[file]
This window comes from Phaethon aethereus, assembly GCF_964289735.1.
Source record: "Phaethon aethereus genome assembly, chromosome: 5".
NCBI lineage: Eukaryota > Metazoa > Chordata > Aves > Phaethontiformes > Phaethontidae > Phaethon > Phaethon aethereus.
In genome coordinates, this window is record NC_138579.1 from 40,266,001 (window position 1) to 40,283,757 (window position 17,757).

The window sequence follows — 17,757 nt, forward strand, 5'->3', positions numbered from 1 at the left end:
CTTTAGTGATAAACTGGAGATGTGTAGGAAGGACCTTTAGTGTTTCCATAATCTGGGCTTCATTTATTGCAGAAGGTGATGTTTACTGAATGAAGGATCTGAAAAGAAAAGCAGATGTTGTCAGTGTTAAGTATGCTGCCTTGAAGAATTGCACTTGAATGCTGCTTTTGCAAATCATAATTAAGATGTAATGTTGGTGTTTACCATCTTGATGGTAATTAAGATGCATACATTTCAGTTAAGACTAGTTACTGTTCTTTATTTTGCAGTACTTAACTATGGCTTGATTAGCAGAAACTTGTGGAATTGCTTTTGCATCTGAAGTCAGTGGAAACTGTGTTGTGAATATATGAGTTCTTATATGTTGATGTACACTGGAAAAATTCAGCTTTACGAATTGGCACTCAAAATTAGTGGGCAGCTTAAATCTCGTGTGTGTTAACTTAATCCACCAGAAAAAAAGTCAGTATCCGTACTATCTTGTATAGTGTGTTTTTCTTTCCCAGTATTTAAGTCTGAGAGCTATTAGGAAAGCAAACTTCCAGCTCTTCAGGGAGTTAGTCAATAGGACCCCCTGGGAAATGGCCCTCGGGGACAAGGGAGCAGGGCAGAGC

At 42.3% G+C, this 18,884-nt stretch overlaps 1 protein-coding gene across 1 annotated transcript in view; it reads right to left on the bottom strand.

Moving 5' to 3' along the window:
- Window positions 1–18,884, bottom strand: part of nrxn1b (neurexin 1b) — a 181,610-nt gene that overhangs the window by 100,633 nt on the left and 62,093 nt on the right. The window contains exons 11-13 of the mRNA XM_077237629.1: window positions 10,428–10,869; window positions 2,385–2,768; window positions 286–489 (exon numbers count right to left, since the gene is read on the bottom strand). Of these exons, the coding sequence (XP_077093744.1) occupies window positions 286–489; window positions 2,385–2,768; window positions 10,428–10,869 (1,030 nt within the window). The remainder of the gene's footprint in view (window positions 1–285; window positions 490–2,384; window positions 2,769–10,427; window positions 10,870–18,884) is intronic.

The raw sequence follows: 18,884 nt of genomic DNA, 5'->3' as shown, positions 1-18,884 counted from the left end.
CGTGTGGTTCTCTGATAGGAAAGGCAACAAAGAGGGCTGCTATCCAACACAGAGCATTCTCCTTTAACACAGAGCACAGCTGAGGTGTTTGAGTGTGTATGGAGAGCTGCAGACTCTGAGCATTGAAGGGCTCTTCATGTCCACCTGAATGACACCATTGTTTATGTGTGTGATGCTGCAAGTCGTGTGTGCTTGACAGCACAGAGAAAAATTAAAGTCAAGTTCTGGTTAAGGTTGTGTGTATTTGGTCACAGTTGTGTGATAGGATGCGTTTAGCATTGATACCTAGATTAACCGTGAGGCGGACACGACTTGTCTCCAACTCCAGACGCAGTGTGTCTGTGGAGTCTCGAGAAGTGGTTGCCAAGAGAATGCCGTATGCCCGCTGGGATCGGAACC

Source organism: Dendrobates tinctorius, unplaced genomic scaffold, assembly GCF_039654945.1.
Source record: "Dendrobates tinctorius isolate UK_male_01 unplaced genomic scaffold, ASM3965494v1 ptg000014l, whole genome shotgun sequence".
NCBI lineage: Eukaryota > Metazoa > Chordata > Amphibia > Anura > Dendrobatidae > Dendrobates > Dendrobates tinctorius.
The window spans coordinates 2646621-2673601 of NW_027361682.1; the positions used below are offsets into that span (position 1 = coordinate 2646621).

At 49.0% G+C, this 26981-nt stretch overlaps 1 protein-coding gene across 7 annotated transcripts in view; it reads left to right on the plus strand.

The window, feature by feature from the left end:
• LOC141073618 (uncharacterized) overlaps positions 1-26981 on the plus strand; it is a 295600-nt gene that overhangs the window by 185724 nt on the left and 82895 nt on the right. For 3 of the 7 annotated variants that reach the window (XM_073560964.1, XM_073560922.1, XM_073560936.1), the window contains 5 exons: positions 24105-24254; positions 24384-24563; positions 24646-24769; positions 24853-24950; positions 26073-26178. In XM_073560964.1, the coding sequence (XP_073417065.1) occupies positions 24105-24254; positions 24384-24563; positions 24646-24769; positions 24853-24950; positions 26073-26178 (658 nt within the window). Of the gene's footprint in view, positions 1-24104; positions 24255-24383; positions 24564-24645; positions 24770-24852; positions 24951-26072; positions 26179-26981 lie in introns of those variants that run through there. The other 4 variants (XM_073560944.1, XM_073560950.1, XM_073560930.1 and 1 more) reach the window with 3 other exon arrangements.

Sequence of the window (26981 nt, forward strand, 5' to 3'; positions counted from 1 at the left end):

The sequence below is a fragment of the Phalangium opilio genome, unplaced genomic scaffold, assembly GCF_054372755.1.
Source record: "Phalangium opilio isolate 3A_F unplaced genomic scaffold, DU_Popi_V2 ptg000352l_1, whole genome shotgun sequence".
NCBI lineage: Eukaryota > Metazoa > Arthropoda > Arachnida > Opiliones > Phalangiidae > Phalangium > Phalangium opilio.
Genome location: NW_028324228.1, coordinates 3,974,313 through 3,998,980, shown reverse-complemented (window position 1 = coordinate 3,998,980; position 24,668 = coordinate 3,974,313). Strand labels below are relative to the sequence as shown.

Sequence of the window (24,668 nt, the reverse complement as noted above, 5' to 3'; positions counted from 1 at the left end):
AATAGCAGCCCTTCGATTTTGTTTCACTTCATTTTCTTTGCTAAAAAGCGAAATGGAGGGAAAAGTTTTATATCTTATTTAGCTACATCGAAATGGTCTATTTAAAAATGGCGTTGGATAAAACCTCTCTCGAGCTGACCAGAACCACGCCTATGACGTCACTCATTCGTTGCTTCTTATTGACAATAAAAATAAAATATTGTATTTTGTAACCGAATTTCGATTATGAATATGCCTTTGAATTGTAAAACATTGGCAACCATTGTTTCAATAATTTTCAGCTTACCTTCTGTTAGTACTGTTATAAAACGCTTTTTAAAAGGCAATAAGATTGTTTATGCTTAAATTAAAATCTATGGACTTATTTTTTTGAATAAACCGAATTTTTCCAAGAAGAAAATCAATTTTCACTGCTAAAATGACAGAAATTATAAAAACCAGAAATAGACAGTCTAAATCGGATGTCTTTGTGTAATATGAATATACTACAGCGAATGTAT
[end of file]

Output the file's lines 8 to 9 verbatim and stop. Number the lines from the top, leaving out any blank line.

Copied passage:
Moving 5' to 3' along the window:
- Window positions 1–18,884, bottom strand: part of nrxn1b (neurexin 1b) — a 181,610-nt gene that overhangs the window by 100,633 nt on the left and 62,093 nt on the right. The window contains exons 11-13 of the mRNA XM_077237629.1: window positions 10,428–10,869; window positions 2,385–2,768; window positions 286–489 (exon numbers count right to left, since the gene is read on the bottom strand). Of these exons, the coding sequence (XP_077093744.1) occupies window positions 286–489; window positions 2,385–2,768; window positions 10,428–10,869 (1,030 nt within the window). The remainder of the gene's footprint in view (window positions 1–285; window positions 490–2,384; window positions 2,769–10,427; window positions 10,870–18,884) is intronic.